Teaching problem-solving, leadership to young African-American girls lowers relational aggression
A new study from the Violence Prevention Initiative at The Children's Hospital of Philadelphia (CHOP) suggests that educators, particularly in urban schools, should teach elementary school-aged girls problem-solving skills and provide them leadership opportunities as a way to reduce their relational aggression. Relational aggression includes using gossip and social exclusion to harm others, which is the most common form of aggression among girls.
Published in the journal Psychology of Violence, the study was a randomized control trial with third- to fifth-grade urban African-American girls to evaluate the effectiveness of the Friend to Friend (F2F) aggression prevention program.
F2F is the first and only relational aggression intervention to demonstrate a decrease in relationally aggressive behaviors among urban minority girls that continued at least a year after the conclusion of the program. Specifically, it improved the girls' social problem-solving knowledge and decreased their levels of relational aggression.
"Including this type of positive skill development in urban school curricula is important because children attending inner-city, under-resourced schools are at high risk for emotional and behavioral problems," says psychologist Stephen Leff, PhD, the study's lead author, and co-director of the Violence Prevention Initiative (VPI). "There is evidence that having these skills and positive leadership opportunities increases the students' resilience and leads to better future social interactions. This positive approach is infused into the school-based prevention programs that are part of our Violence Prevention Initiative at CHOP."
The study team developed and refined the program through more than a decade of committed research at CHOP, in partnership with key community stakeholders. "This partnership approach was used to develop F2F curricula, as well as the innovative teaching modalities utilized in the program, such as cartoons, videos, and role-plays," says Brooke Paskewich, PsyD, a psychologist and VPI program manager. "Involving students, teachers, and parents in the design of the program helped to ensure its cultural sensitivity, developmental appropriateness, and engagement of urban minority youth."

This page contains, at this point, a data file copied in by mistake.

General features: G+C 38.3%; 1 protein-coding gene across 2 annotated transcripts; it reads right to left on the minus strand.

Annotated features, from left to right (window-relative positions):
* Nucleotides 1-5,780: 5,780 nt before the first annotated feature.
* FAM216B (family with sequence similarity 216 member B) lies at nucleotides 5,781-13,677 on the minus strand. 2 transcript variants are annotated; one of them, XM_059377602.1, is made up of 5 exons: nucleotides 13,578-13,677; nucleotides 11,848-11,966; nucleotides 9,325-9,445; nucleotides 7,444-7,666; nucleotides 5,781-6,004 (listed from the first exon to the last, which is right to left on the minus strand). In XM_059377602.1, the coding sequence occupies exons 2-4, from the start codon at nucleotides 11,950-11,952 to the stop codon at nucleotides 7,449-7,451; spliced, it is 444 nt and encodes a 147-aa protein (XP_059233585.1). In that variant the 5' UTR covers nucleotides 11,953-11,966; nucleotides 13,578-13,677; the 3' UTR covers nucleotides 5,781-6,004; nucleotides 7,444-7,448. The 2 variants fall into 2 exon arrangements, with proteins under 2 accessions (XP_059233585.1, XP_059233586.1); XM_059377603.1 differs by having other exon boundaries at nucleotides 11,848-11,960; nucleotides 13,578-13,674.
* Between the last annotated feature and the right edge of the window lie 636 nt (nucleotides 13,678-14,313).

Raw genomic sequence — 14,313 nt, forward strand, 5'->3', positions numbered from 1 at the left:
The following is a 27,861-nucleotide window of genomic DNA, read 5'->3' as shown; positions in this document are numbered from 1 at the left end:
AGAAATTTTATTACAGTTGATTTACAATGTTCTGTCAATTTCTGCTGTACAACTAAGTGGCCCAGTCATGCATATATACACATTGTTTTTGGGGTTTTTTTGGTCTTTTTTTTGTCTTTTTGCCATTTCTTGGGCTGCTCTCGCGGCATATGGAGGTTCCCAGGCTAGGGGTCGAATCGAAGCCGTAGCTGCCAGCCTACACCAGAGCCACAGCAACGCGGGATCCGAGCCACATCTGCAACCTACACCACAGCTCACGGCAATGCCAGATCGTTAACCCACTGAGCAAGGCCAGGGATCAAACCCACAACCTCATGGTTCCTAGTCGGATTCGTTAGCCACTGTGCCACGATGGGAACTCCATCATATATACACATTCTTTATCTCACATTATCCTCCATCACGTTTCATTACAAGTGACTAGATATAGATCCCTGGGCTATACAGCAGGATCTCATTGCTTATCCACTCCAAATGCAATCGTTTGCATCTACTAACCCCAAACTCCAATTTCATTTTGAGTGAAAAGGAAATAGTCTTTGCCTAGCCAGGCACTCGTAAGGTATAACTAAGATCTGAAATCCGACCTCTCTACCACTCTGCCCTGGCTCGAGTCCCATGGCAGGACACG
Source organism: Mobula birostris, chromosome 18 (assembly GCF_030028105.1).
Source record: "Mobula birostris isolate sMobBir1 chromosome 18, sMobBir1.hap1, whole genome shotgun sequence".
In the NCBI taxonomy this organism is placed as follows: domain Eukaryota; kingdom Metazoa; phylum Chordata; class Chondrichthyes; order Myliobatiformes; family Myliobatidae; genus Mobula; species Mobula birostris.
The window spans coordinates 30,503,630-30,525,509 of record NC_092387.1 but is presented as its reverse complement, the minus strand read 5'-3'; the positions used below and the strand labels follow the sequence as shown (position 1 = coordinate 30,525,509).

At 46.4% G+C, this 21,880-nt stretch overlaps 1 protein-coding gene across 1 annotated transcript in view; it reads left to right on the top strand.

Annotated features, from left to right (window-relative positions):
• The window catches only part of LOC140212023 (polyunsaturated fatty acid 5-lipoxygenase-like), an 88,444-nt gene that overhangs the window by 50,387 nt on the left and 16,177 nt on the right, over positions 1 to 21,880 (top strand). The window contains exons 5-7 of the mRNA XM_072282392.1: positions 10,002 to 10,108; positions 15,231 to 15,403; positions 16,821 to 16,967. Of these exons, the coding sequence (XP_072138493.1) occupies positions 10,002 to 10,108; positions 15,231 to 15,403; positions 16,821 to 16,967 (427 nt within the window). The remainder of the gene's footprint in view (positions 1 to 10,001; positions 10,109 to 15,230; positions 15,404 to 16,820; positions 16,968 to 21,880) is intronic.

F2F is a 20 session pull-out small group program that is conducted for 40 minutes over the lunch-recess period. It teaches social problem-solving strategies and provides opportunities for the girls to co-lead classroom sessions of F2F for their peers. A pilot study published in 2009 established the promise of F2F in decreasing relational aggression among elementary school-aged girls in two urban elementary schools.
The current study involved 144 relationally aggressive girls from 44 different classrooms across six elementary schools in the School District of Philadelphia. The researchers used peer report measures to determine eligibility for the intervention. Participants were randomly assigned to either F2F or to a control group that used a homework and study-skills development program.
"Teachers were vital implementation partners for us, particularly in reinforcing newly learned pro-social skills and strategies outside of the structured sessions," says Leff. "Having their buy-in and support was essential."
The study group found significant improvements on self-report and teacher-report measures completed before and after implementing the program. In a one year follow-up, the participants' new teachers completed the same measures about the students' social behaviors as their previous teachers the year before. Notably, the new teachers were unaware of the girls' aggressive and intervention status, a fact that helped to strengthen the validity of the findings.
"This study demonstrates not only the effect of a specific aggression prevention program, but also the promise of curricula that emphasize social problem-solving and leadership skills to reduce relational aggression in urban schools," says Leff.